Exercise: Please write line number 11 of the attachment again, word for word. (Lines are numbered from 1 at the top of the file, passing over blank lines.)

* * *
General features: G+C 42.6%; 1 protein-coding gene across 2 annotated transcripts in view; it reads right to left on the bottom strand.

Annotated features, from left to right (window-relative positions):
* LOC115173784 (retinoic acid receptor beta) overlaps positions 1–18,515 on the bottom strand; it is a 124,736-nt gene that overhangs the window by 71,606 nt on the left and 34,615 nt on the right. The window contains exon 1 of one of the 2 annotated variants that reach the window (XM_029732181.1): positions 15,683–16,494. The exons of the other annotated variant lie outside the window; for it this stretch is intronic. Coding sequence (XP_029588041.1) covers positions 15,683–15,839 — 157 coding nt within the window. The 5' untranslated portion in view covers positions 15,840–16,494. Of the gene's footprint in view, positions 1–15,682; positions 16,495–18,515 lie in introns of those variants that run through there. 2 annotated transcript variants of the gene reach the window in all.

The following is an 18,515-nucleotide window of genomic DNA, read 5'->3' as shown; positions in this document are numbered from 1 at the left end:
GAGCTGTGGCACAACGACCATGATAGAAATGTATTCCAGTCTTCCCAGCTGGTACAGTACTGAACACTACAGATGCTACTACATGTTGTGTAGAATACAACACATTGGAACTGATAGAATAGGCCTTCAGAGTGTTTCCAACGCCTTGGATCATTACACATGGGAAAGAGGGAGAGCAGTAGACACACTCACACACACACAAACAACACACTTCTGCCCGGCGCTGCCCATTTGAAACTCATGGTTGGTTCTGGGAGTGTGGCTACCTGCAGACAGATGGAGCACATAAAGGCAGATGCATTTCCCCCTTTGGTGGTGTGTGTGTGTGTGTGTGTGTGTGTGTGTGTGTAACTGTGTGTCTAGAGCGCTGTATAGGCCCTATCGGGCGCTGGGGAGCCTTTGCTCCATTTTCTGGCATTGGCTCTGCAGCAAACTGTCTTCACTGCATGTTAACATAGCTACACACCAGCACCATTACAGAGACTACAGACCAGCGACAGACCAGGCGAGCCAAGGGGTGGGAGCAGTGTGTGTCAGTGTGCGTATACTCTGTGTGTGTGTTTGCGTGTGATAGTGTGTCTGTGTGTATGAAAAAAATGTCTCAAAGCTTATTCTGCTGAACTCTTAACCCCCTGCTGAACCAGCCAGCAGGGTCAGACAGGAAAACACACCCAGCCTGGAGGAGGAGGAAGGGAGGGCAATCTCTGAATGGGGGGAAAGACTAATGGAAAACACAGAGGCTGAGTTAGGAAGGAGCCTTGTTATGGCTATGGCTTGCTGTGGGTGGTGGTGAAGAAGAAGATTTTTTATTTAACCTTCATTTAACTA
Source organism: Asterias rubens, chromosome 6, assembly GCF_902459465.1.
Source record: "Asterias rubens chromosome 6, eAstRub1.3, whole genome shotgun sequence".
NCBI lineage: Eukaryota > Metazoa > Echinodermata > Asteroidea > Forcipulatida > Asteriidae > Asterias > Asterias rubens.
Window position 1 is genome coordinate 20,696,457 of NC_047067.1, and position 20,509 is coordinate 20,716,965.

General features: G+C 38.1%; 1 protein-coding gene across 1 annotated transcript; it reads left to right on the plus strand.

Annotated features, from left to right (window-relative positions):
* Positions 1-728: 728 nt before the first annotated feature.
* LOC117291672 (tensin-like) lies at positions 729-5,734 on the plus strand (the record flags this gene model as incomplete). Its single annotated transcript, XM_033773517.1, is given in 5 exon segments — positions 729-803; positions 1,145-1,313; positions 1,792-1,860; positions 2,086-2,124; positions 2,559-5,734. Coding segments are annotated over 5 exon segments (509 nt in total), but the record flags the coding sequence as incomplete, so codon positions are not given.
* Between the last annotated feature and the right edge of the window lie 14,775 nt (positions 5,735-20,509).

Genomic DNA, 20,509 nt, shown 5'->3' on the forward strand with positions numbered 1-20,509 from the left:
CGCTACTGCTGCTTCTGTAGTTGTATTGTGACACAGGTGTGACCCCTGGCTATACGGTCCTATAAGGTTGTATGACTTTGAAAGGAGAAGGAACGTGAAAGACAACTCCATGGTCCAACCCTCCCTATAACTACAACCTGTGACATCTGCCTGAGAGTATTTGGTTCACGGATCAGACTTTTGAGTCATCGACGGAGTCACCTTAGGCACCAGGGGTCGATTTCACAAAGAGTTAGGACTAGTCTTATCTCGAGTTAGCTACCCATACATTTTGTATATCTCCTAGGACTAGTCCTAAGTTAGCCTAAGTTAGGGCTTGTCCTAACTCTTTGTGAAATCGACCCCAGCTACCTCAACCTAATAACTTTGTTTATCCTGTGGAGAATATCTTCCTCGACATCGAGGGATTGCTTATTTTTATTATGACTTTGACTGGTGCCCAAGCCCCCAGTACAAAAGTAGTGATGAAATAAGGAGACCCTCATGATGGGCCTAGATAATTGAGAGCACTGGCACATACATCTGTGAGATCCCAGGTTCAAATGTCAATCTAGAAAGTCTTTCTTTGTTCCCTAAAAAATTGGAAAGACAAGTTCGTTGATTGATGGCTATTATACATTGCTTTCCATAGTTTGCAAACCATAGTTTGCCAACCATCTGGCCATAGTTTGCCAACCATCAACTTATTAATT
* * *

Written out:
Annotated features, from left to right (window-relative positions):